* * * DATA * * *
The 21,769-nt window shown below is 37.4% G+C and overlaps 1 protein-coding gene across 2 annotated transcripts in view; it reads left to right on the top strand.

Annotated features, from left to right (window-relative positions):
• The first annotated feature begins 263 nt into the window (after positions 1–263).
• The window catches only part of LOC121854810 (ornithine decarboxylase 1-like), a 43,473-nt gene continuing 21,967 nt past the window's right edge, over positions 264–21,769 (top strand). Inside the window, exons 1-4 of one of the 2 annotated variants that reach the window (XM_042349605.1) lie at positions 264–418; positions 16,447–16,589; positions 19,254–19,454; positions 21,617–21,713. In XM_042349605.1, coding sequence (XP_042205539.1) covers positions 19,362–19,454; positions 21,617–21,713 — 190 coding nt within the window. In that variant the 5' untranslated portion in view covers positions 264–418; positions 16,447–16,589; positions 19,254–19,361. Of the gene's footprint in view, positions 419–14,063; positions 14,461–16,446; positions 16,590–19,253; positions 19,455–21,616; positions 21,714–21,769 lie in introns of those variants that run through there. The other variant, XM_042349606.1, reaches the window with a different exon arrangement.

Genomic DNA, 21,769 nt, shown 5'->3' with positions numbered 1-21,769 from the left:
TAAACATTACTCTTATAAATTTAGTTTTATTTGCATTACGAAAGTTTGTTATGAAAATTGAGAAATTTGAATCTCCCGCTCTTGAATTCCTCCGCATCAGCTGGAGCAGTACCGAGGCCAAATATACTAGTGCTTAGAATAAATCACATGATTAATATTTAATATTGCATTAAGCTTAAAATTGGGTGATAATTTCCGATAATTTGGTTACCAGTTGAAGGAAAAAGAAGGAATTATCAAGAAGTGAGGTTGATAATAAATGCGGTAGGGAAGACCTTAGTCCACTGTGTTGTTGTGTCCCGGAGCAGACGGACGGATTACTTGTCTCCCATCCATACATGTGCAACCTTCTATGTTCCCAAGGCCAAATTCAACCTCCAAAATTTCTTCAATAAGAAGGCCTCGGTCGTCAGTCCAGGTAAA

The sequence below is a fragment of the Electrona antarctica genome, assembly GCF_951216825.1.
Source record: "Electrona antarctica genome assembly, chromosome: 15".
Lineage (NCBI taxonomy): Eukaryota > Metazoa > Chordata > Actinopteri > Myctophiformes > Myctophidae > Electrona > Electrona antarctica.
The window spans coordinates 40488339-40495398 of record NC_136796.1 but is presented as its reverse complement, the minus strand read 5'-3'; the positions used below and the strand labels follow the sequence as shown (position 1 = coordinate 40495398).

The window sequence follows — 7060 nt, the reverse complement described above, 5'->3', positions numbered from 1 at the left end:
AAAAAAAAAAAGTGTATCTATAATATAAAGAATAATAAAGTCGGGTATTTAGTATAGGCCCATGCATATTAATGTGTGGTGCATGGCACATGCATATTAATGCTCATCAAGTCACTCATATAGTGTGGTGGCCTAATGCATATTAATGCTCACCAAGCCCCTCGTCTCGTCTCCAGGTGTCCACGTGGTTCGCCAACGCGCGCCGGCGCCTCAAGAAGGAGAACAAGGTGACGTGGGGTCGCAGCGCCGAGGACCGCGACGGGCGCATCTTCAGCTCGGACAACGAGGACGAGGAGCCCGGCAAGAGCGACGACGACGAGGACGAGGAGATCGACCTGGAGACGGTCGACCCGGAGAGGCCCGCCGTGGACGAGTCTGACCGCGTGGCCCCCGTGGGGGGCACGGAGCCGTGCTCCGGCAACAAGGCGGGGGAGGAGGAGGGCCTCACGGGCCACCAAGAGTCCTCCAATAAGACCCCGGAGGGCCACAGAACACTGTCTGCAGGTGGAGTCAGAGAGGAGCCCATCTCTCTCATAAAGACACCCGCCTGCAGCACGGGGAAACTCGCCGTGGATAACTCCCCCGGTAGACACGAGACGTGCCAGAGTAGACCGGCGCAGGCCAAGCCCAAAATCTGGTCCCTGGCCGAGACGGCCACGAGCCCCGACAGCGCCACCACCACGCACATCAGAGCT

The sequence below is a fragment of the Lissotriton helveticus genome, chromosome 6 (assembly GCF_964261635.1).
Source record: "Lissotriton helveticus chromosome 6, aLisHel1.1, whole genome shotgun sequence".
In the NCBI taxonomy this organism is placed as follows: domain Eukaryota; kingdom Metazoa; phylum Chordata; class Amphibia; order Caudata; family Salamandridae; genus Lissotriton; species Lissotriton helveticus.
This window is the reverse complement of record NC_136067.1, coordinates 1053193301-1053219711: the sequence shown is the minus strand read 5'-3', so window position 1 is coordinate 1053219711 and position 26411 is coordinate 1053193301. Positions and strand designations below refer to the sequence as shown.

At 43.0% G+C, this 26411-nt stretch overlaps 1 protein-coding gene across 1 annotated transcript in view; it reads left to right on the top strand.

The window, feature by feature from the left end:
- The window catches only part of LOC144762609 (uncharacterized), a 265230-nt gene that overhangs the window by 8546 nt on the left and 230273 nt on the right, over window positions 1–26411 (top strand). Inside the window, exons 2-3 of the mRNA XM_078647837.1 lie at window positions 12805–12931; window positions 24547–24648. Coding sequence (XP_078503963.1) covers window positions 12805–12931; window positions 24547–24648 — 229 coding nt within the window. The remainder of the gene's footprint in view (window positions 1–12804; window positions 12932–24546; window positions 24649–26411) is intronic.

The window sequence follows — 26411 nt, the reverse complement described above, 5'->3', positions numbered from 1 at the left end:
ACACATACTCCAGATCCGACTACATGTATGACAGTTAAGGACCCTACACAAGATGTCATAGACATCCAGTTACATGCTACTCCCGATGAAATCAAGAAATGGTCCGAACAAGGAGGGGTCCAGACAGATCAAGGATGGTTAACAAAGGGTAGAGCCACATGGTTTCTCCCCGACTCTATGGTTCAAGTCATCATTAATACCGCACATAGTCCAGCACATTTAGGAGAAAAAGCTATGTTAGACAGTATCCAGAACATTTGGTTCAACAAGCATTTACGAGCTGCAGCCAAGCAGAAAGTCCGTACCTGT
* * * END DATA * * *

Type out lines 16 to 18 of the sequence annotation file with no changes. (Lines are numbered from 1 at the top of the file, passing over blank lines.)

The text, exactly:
This window is the reverse complement of record NC_136067.1, coordinates 1053193301-1053219711: the sequence shown is the minus strand read 5'-3', so window position 1 is coordinate 1053219711 and position 26411 is coordinate 1053193301. Positions and strand designations below refer to the sequence as shown.

At 43.0% G+C, this 26411-nt stretch overlaps 1 protein-coding gene across 1 annotated transcript in view; it reads left to right on the top strand.

The window, feature by feature from the left end: